Being a tenant limits what you can do to improve your home. However, that doesn’t mean you can’t add your own personal touches. There are still ways to make it feel like home.
When making any improvements to your rental, which will mostly be items to improve your home and belong to you, it’s important to insure your contents to cover these and all your other belongings. You can get the best tenant insurance from Aviva.
This covers your belongings if you should ever have to move out of your rental due to damage, and personal liability insurance. Feeling at home starts with comfort and safety. Being insured provides a feeling of safety, by covering you financially should the worst happen.
How you furnish your rented home is up to you. Your landlord may have rules against installing shelves or drilling holes to hang hooks for pictures, etc. However, simple furniture can transform your home and make it feel more comfortable during your tenancy.
If you’re on a budget, old sofas can be transformed with brightly coloured throws and cushions. Similarly, the appearance of an old carpet can be improved by purchasing rugs and coordinating these to fit in with your other furniture. This is the ideal option if you can’t afford a new carpet, or your landlord doesn’t want you to replace the carpet.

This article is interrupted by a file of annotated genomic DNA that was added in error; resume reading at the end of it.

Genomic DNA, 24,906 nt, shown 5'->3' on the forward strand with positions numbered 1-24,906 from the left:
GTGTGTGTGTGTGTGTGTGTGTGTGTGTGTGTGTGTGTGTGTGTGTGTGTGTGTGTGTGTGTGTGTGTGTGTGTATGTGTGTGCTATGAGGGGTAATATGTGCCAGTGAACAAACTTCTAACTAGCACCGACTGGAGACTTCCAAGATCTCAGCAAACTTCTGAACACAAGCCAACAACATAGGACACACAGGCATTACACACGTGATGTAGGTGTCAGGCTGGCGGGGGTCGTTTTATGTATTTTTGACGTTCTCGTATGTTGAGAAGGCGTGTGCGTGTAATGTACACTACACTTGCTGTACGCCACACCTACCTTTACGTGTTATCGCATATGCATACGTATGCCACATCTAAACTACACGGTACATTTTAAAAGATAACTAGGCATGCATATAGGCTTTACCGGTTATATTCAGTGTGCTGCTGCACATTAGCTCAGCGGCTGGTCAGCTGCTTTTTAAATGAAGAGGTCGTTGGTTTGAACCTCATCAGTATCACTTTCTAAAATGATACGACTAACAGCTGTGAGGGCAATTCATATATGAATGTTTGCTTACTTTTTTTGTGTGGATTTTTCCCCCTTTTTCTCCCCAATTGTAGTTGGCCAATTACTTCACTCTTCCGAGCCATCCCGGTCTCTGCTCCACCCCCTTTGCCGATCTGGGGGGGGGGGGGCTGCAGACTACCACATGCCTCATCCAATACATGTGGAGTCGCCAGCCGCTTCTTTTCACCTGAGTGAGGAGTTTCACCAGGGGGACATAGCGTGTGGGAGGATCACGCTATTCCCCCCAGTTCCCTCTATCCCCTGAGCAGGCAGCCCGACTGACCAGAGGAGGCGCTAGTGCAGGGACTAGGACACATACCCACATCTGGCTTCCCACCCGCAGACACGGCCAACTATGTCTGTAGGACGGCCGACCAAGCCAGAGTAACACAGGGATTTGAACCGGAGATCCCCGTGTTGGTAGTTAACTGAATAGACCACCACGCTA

You can still avoid drilling and hanging hooks on the walls by making use of any existing hooks. Or if there are none, you can buy pictures and frames which stick to the wall and are designed not to cause any damage.
You will need your landlord’s permission before making changes by decorating the interior of the property. If this improves the appearance, any landlord will be happy with this, as it improves the property for the next tenant.
Just ensure you explain your decorating plans to your landlord, so there are no misunderstandings and they know exactly what you plan to change.
Small improvements or replacements
If you need to make improvements to the property or replace items that are included in the rental agreement, it’s usually the landlord’s responsibility. Although, if you have specific plans and these add to the value of the property, rather than reduce it, you might come to an agreement. The landlord might have a cheaper solution, so you could agree to pay the extra costs in exchange for being able to choose the replacements or to make the improvements your own way.
For example, if your kitchen needs replacing, but your preferred units and design costs 20% more than your landlord’s usual supplier, he or she might agree to your choice of the design if you pay the extra. This will increase the value of their property, and you won’t be able to take it with you when you move, so you could try to negotiate how much you pay towards this.
Renting limits the improvements you can make and how much you’re prepared to spend on these, but you can still make the property feel like your home while you’re living there.